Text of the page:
Hide/Seek: Difference and Desire in American Portraiture surveys more than 100 years of compelling expressions of American art, revealing another layer of American social history, one that greatly influenced these artists’ work and American art as a whole. The exhibition proceeds through the end of the twentieth century with major works by artists such as Keith Haring, Glenn Ligon, Nan Goldin, Felix Gonzalez- Torres, David Wojnarowicz and Catherine Opie.

The exhibition is titled, Hide/Seek: Difference and Desire in American Portraiture because those with different sexual identities – who are of, but not fully a part of, the society they portrayed –occupied a position of influential marginality in modern society. From a position as outsiders, they crafted innovative and revolutionary ways of painting portraits. Society’s attempt to forbid or proscribe them forced them into creative acts of resistance in order to express their subjects’ identities – and also their own.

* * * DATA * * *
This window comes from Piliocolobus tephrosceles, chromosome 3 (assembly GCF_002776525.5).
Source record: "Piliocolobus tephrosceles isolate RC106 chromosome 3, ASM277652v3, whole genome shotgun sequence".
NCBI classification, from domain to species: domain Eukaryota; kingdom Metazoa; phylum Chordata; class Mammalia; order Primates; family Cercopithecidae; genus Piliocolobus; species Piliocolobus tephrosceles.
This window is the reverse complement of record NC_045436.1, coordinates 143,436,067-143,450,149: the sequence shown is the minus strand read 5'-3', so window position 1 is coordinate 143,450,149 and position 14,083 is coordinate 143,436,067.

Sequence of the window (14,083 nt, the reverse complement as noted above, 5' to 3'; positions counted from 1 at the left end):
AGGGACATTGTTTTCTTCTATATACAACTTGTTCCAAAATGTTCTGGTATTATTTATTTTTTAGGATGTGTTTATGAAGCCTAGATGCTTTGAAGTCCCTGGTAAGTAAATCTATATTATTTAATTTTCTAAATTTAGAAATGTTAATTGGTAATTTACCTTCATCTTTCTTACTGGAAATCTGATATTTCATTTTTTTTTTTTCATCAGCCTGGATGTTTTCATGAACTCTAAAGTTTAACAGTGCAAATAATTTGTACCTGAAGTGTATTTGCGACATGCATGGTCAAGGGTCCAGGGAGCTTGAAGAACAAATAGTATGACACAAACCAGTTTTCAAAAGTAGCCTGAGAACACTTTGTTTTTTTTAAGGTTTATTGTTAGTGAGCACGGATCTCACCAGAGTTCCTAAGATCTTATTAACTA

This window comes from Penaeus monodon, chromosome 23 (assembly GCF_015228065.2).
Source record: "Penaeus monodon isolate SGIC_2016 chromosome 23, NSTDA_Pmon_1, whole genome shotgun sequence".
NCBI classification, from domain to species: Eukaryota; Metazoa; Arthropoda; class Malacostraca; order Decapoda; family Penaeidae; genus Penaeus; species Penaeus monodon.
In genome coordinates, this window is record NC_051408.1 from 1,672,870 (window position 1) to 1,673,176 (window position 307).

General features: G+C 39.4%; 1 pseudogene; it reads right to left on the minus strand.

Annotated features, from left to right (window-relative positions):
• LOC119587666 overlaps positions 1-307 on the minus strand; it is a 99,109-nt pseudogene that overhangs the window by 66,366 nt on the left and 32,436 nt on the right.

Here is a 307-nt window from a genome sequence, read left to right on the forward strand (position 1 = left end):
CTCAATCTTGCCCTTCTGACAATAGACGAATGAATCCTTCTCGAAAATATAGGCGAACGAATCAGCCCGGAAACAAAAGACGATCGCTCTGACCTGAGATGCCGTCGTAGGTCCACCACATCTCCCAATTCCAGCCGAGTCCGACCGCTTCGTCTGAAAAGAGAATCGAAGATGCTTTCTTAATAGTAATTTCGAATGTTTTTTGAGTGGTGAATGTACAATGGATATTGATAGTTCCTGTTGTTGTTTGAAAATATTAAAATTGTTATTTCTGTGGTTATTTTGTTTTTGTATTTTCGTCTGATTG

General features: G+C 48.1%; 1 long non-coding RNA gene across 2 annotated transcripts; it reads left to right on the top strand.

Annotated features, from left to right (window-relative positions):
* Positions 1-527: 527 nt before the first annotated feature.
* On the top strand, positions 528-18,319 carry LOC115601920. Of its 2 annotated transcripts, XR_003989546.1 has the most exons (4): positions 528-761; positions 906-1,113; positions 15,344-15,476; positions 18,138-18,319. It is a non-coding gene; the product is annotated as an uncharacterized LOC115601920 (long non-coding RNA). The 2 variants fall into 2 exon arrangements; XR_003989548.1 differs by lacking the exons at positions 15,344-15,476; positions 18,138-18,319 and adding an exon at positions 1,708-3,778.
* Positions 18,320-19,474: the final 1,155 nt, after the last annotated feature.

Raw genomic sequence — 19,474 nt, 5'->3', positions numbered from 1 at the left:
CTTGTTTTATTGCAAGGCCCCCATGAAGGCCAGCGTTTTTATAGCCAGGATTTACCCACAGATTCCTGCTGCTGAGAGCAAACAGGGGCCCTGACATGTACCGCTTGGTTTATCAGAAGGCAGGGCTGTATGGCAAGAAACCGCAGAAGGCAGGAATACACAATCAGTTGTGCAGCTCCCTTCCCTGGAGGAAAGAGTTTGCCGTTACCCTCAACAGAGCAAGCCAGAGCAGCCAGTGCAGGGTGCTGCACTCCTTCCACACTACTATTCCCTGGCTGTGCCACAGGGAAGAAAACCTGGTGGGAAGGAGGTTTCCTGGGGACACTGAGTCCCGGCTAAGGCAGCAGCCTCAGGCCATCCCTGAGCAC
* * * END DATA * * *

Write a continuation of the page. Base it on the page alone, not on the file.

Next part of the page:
Moreover, long before the advent of today’s gay and lesbian movement there were many examples of art that acknowledged a variety of sexual identities. In charting how these identities were pictured, it is important to note that there are lesbian, gay, bisexual, transgender and queer artists and sitters and non- LGBTQ artists and sitters in this exhibition. That so many of the names in this exhibition, from Eakins to Warhol, are touchstones in the history of American art and that so many of its works are masterpieces of American portraiture, is clear evidence that communion and exchange among people of different sexualities has been the rule, not the exception, in American culture. Hide/Seek: tells the story of a powerful artistic and cultural legacy that has been hidden in plain sight for over a century.